Mythos and Passion in Dance von Mirka Psaropoulou


AUGUST 12, 2010

“Mythos and Passion in Dance”
From Mirka Psaropoulou
We were introduced to Renato Zanella last January when the Lyriki Skini Ballet together with famous international dancers presented his elegant choreography “Alles Walzer” at the Athens Megaron Concert Hall (January 15, 2010). This time he was, for the second consecutive year, the organizer and choreographer of the ‘Ballet Nights’ in Syros (July 23-26) which concluded the annual Festival of the Aegean (which was established by the Greek-American conductor Peter Tiboris, who resides in New York).

Renato Zanella was born in Verona and for a decade (up to 2005) was the head of the ballet of the Vienna State Opera. For the ‘Ballet Nights’ in Syros he assembled four couples of internationally acclaimed dancers to illuminate with their presence the “Mythos and Passion in Dance”. Syros is an excellent choice for the venue to take place as the lucky inhabitants of Hermoupolis can brag they have the older and most beautiful theater in Greece called “Apollon” or “La piccolo Scala” in reference to the bigger opera theater in Milano.

The program comprised of 10 pieces, excerpts from the traditional as well as the modern ballet repertoire. Though as a program it was indeed very attractive, the focal point of it was the world premiere of the ‘pas des deux’ from Medea by Mikis Theodorakis in a passionate and emotionally charged choreography by Renato Zanella. Maria Kousouni was the ideal interpreter of Medea and she managed to stun the audience with her unique body movement and wide spreads which were immensely more expressive compared to speech. She was like a felid teaching us the magic of motion. We all wish “Medea” can be completely choreographed.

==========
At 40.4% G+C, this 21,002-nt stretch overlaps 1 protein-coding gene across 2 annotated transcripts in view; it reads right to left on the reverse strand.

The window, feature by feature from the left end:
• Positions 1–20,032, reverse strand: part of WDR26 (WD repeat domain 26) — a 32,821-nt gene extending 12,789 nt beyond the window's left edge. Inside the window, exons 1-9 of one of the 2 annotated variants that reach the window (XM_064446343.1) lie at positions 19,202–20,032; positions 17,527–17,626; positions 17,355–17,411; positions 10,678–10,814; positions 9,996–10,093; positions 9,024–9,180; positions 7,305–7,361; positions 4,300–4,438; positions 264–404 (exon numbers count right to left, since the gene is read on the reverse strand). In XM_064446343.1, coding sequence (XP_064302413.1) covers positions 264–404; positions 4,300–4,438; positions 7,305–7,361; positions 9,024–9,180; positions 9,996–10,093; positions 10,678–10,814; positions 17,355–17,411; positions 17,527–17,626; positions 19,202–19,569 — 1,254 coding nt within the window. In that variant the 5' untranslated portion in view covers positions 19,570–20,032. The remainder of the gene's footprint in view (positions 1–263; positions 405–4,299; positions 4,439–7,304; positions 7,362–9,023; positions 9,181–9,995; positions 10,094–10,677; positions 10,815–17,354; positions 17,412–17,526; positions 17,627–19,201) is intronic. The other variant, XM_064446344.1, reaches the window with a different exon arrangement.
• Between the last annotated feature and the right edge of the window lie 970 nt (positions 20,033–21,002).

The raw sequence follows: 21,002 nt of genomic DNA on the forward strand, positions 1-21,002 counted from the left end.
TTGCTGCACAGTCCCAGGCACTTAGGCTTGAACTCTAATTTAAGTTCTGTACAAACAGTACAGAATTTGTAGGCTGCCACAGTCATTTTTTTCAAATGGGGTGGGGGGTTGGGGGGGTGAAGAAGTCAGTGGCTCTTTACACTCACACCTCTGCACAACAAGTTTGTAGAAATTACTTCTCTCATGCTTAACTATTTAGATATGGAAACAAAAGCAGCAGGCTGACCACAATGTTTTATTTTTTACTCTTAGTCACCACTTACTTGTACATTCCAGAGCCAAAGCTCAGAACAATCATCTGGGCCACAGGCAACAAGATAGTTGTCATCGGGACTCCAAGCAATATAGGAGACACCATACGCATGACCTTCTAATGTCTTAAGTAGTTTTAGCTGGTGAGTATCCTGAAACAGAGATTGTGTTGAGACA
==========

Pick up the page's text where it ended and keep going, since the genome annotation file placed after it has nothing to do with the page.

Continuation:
Later on Maria together with Milos danced a whirlwind and dynamic “Slingerland” in an exciting choreography by William Forsyth (music by Bryars). The “Lacrymosa” from the Mozart Requiem was incomparably danced by Reiner Krenstetter (Vienna State Opera soloist) in a choreography by Gyula Pandis. Reiner was heart-breaking in the beauty of his interpretation, the expressiveness of his soul and the plasticity of his body.

Ana Chalendard from France danced excerpts from “Gigelle”, “Manon”, “La Bayadere” in classic purity followed by Beatrice Knopp who danced an extremely sensitive “Death of the Swan”. Finally, the bewitching balcony scene from “Romeo and Juliet” was a hymn to love in its tenderness and allure as danced by Esina and Eno Peci in the neo-romantic choreography by Renato Zanella.

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